Ludwig van Beethoven
String Quartet in B-flat major op. 130 / Grande Fugue in B-flat major op. 133
“Unintelligible, like Chinese”, a contemporary Viennese critic remarked on the premiere of Ludwig van Beethoven’s Große Fuge op. 133 in March 1826. Before Beethoven penned a more concise finale, the Große Fuge concluded his String Quartet in B-flat major op. 130, a remarkable work in every sense of the word and one of the boldest of its time. With its six movements, it defies traditional form and today, it is regarded as a pinnacle among Beethoven’s late string quartets.
After the composer’s death, the original manuscript suffered a strange fate. It was separated into movements and distributed to different owners.
The parts of the autograph strewn across libraries in Europe and the United States have now been reunited in this facsimile edition for the first time in over 190 years.
The facsimile is rendered in high-quality colour printing, reproducing the autograph in such detail that Beethoven’s correction process where he pasted over previous entries becomes evident. Without disturbing the bibliophilic overall impression, movement and measure numbers have been added to each page to facilitate usage. An Introduction by renowned musicologist Ulrich Konrad, winner of the Gottfried Wilhelm Leibniz Prize, elaborates on the work’s distinctive features and its history.
Missa solemnis op. 123
Beethoven struggled with the “Missa solemnis” for years, searching for a highly personal way to deal with the words and musical traditions of the Mass Ordinary. In the end he produced a work that leaves no listeners cold - some are puzzled but a great many are deeply moved.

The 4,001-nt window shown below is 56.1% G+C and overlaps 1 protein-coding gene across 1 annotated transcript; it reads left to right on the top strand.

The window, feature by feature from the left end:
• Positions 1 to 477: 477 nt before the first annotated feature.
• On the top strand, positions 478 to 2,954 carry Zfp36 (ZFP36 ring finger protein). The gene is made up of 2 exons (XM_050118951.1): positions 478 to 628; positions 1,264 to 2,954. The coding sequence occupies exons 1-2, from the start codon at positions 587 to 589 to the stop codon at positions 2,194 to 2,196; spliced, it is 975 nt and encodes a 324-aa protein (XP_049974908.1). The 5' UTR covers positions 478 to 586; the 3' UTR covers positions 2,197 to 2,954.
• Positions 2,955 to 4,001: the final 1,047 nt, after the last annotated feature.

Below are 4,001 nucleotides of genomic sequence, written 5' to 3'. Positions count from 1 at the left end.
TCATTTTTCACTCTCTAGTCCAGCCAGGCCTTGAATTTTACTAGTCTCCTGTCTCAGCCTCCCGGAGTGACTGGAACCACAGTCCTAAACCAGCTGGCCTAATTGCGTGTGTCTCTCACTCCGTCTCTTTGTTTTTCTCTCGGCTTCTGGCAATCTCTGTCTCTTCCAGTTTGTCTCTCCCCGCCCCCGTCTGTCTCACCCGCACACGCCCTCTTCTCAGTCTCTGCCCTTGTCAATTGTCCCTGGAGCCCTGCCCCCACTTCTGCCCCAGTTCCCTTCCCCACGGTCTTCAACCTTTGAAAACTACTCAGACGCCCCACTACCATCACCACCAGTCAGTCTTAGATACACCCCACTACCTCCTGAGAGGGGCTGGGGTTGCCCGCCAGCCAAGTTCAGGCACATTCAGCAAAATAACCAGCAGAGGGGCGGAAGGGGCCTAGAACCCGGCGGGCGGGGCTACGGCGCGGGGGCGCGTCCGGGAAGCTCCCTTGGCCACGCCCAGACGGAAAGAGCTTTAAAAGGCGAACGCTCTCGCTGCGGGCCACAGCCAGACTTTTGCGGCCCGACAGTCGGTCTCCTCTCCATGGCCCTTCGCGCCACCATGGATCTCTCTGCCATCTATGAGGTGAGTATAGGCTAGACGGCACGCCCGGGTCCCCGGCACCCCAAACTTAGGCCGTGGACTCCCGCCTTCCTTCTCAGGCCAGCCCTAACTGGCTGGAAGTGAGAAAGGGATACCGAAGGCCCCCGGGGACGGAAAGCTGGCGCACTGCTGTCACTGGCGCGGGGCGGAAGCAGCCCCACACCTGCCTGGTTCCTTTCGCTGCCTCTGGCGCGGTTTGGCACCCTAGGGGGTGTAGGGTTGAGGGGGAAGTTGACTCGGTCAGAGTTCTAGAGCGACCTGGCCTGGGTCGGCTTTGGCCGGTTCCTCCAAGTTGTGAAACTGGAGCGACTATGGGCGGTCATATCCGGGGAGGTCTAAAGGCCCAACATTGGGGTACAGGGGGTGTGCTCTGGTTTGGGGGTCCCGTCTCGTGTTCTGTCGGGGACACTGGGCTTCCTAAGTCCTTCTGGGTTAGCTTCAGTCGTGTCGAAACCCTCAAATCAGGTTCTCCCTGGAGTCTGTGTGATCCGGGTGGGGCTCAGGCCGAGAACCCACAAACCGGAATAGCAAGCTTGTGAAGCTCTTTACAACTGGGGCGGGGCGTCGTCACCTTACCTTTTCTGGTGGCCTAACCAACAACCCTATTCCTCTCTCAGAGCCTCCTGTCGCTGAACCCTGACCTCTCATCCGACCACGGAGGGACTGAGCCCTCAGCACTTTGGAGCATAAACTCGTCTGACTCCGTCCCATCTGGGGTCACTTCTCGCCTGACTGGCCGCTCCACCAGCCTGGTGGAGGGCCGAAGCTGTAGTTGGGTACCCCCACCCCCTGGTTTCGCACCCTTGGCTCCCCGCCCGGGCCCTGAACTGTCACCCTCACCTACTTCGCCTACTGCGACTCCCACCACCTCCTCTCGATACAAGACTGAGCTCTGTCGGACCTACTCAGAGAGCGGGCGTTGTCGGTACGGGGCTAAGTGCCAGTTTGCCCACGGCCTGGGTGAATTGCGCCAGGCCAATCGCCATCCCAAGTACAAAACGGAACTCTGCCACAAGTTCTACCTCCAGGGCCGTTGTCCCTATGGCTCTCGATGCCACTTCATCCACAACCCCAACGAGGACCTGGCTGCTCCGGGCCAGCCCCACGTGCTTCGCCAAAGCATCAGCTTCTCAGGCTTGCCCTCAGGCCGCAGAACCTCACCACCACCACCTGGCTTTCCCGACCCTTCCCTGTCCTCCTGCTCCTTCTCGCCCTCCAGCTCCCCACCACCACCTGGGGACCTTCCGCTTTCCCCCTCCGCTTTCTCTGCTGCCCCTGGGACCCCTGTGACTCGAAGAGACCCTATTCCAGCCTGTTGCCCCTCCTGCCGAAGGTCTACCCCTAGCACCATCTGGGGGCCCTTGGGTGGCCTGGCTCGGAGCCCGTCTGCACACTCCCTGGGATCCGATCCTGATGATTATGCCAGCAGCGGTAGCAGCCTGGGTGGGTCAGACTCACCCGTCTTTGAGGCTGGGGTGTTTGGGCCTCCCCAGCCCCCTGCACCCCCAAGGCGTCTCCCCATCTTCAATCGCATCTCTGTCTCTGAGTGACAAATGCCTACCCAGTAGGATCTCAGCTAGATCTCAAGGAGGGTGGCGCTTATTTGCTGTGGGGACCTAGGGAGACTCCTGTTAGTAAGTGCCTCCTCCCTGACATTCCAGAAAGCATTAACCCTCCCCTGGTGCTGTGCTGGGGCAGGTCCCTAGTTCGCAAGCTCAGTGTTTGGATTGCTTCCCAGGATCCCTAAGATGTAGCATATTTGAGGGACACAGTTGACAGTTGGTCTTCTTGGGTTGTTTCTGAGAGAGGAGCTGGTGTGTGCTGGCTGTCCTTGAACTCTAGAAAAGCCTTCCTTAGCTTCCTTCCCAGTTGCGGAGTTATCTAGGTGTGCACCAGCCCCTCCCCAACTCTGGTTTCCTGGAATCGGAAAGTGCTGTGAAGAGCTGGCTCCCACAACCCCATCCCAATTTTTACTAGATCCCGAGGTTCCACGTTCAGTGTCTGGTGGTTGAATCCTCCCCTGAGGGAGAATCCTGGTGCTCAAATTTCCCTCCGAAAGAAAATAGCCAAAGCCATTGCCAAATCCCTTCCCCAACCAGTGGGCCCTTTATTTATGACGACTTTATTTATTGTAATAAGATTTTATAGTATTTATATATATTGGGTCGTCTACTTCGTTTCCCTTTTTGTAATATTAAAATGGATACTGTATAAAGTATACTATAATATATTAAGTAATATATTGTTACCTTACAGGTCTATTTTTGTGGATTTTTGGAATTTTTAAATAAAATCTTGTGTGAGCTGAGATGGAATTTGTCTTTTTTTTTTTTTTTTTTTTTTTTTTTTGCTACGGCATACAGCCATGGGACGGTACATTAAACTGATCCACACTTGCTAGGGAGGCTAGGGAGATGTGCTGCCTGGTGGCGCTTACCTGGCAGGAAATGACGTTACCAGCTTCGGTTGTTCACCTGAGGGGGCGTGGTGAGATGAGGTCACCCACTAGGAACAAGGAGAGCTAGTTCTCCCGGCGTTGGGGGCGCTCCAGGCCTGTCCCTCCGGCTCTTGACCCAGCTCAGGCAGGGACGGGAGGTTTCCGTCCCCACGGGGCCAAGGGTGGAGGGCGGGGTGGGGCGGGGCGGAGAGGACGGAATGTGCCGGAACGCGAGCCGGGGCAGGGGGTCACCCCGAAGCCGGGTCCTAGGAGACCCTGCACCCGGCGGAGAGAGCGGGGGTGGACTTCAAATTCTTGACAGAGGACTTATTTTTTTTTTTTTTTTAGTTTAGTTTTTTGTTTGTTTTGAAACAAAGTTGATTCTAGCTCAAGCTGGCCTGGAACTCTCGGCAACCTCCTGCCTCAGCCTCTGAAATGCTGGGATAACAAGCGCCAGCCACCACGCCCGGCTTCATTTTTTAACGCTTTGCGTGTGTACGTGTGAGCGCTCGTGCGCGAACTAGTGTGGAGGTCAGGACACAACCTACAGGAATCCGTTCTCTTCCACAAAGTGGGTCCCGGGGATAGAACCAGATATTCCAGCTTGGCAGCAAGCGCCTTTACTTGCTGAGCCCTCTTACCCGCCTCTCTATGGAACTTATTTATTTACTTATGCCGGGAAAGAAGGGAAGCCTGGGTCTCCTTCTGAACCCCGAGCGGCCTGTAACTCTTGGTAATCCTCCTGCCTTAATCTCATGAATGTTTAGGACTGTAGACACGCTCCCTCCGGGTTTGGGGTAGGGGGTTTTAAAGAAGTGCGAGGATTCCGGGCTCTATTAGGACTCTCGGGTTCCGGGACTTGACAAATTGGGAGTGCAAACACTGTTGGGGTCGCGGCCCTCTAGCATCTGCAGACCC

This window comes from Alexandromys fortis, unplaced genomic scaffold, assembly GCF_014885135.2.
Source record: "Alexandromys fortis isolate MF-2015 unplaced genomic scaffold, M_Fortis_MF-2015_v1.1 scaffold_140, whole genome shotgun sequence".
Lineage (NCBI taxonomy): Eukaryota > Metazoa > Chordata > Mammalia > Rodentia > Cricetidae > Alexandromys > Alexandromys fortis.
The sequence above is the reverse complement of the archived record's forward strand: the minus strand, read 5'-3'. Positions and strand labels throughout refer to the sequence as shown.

The autograph reflects how intensively he worked on the “Missa solemnis” and what a difficult work process it was. Apart from the many corrections there are several torn-out pages. Sometimes Beethoven could only proceed by stitching replacement pages into the manuscript.
Beethoven authority Hans-Joachim Hinrichsen unveils the stages of its genesis in an understandable and rather detective-like manner. In addition Martina Rebmann explains how this and other autographs were gradually acquired for the Beethoven collection in the Berlin Staatsbibliothek.
Reproduced in high-quality four-colour printing, the facsimile replicates the page stubs and fold-out pages, thereby emulating the feel of the original source. Judicious inscriptions with movement headings, continuous pagination, scholarly foliation and measure numbers help readers to find their way more easily in the manuscript.
Symphony No. 9 op. 125
With his ninth symphony, Beethoven ventured into new musical dimensions. In the final movement, soloists and chorus join forces with the orchestra and Schiller’s “Ode to Joy” becomes a global aspiration, a declaration: “Alle Menschen werden Brüder! / All mankind becomes brothers.”
In his commentary the great Beethoven scholar Lewis Lockwood describes the plea which Beethoven wanted to deliver at that time with this work and how views of this have changed over the centuries. Jonathan Del Mar, a renowned editor of Beethoven’s works, comments on noteworthy passages in the autograph manuscript and allows the reader to share in the composer’s working process. Already the large-format paper which Beethoven used for some passages makes the large forces clear. Cuts, sometimes reversed later, show how he wrestled with the final version of the musical text and refined it right down to the last detail.
The history of the autograph manuscript reflects an episode in German history: after storage in various places because of the war, the major parts were returned to Berlin but were initially divided by the Berlin Wall and only reunited in 1990. Martina Rebmann who is the Director of the Music Department at the Staatsbibliothek zu Berlin traces this story.
In 1972 the main theme of the last movement was chosen by the Council of Europe as the European anthem and in 1985 it was adopted by the European Community as its official anthem. In 2001 the manuscript was listed in UNESCO’s Memory of the World Register.
For the first time the facsimile presents all the parts of the manuscript including pages preserved in Bonn and Paris as well as the trombone and contrabassoon parts.